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"Recorder players are most comfortable in sharp keys"

At first sight of the sentence I mistakenly thought "recorder player" was something like a recorder set, but I soon realized that might be a performer whose performances are recorded.(I am not quite confidence with my grammar and tenses here:))

But, still, I am a bit confused about the meaning of this sentence.

Does it mean "a player in recording will do his best in sharp keys" , or "for playing in sharp keys, recorder players are the most suitable among all kinds of players"? Which understanding is more reasonable?

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    As a matter of practice, please try to put your question – and the sentence you are asking about – in the body of your question. Keep titles brief, and don't omit the sentence in question from the question text itself. – J.R. Nov 1 '13 at 9:54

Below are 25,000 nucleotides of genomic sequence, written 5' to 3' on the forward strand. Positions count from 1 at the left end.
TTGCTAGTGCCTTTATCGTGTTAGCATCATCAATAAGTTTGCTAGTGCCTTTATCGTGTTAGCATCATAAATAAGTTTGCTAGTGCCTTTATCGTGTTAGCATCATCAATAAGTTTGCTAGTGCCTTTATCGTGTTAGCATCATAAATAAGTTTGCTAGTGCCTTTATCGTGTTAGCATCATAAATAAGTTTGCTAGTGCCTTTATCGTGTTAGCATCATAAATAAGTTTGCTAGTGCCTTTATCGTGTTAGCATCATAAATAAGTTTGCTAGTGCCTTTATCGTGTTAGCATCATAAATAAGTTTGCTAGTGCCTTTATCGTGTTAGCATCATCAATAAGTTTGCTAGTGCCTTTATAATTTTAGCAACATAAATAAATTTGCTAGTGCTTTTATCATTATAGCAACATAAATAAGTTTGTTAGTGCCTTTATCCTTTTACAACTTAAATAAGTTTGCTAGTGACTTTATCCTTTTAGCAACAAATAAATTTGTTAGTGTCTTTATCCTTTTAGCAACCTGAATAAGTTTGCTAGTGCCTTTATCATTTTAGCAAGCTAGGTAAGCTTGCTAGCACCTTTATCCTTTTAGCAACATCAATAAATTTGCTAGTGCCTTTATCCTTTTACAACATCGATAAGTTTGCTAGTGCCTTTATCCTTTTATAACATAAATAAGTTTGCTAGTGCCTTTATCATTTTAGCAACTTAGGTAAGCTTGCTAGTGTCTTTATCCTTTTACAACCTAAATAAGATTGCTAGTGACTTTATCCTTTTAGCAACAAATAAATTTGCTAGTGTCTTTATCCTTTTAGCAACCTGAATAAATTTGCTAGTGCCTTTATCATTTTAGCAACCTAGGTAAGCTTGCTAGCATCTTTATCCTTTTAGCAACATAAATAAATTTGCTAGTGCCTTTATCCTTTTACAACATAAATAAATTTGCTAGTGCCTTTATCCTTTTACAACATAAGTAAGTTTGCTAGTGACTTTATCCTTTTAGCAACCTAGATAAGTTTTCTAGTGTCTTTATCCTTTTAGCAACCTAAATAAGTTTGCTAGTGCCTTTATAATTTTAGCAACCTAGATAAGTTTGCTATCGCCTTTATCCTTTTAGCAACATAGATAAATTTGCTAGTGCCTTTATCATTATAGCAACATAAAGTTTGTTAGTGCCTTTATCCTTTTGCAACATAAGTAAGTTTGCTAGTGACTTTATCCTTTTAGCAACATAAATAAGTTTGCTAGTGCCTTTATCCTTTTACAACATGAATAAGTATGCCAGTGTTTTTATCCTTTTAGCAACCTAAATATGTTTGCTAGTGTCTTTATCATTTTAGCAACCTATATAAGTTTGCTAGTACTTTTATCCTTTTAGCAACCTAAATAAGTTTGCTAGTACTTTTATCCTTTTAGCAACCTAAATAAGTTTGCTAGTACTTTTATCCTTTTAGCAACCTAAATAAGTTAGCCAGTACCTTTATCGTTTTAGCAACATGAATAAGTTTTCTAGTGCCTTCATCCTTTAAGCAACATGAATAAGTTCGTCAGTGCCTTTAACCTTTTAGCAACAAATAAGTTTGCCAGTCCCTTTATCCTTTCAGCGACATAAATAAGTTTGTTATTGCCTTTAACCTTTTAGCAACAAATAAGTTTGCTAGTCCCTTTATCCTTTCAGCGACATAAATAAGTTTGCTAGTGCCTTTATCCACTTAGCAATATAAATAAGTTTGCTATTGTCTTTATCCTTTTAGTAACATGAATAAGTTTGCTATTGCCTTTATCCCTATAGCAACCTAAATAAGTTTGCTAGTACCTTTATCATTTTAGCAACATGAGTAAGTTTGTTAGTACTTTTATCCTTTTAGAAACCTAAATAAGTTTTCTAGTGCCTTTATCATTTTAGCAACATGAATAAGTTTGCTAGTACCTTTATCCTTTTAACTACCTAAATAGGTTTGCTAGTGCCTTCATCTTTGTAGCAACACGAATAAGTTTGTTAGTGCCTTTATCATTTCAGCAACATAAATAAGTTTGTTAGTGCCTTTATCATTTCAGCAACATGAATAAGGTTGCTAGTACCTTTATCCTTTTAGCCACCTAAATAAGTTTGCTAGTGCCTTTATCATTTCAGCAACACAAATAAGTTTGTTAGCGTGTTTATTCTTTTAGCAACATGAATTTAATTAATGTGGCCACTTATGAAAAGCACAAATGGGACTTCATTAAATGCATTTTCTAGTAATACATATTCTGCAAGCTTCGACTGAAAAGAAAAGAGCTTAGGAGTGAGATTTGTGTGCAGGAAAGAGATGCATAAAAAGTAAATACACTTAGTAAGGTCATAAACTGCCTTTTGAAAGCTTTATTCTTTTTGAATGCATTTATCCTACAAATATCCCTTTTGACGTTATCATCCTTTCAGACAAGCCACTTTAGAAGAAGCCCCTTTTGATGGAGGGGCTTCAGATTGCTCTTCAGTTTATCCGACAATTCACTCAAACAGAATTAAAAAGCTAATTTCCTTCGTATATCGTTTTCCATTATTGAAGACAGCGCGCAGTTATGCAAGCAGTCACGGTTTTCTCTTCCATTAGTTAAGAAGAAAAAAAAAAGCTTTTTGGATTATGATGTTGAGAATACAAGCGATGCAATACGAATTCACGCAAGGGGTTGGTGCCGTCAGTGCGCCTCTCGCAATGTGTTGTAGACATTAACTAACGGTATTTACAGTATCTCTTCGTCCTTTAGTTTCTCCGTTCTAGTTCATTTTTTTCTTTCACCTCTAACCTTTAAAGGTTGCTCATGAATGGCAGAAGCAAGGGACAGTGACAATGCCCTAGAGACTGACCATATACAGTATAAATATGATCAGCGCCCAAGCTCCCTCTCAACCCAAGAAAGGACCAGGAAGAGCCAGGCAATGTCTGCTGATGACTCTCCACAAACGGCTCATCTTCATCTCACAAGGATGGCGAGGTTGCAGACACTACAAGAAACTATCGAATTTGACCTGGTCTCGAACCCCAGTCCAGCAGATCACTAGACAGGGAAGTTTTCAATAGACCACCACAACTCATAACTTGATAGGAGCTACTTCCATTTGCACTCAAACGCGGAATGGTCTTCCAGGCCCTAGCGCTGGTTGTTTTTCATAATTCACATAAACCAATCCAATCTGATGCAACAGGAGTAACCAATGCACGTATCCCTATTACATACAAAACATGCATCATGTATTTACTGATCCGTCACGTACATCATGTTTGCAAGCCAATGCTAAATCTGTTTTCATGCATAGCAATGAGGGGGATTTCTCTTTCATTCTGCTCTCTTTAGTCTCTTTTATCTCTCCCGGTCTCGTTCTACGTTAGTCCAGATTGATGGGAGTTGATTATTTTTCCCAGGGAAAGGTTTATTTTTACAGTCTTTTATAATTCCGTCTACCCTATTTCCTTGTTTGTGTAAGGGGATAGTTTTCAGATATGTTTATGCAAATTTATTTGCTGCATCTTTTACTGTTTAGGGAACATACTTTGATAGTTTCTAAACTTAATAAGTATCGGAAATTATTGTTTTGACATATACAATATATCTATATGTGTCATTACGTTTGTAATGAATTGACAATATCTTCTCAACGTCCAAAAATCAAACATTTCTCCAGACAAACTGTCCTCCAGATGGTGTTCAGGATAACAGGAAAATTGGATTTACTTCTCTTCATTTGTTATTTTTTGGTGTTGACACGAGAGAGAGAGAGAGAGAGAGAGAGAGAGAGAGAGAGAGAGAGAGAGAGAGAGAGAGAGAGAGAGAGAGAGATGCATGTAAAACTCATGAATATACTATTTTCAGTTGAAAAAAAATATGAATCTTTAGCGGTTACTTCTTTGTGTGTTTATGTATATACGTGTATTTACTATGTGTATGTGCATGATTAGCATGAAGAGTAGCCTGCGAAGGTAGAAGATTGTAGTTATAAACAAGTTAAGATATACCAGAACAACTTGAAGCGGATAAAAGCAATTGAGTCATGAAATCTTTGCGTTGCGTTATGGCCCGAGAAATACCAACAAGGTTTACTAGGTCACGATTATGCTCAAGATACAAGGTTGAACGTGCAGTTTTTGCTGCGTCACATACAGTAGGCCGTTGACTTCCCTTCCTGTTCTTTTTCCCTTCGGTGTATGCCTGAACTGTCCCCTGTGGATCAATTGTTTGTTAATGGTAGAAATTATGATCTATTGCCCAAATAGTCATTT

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A recorder is a woodwind instrument: enter image description here

And at least in your speaker's opinion musical key signatures like B, E, A, D, G and F# are easier to play on the recorder.

  • Wow, what a mistake I made! – dennylv Nov 1 '13 at 5:38
  • @dennylv It's a pretty understandable mistake. I'd bet there are native speakers who would misinterpret "recorder players" at first. – snailboat Nov 1 '13 at 8:03
  • I'm not sure I agree with the statement, but I can maybe see where it's coming from: to play a sharp note, you just half-cover the respective hole. To play a flat, you need to figure out what the next lower note is, and half-cover that. (And of course, in actuality, there are all sorts of exceptions, especially if you're playing a baroque-tuned recorder.) – Martha Nov 1 '13 at 15:02

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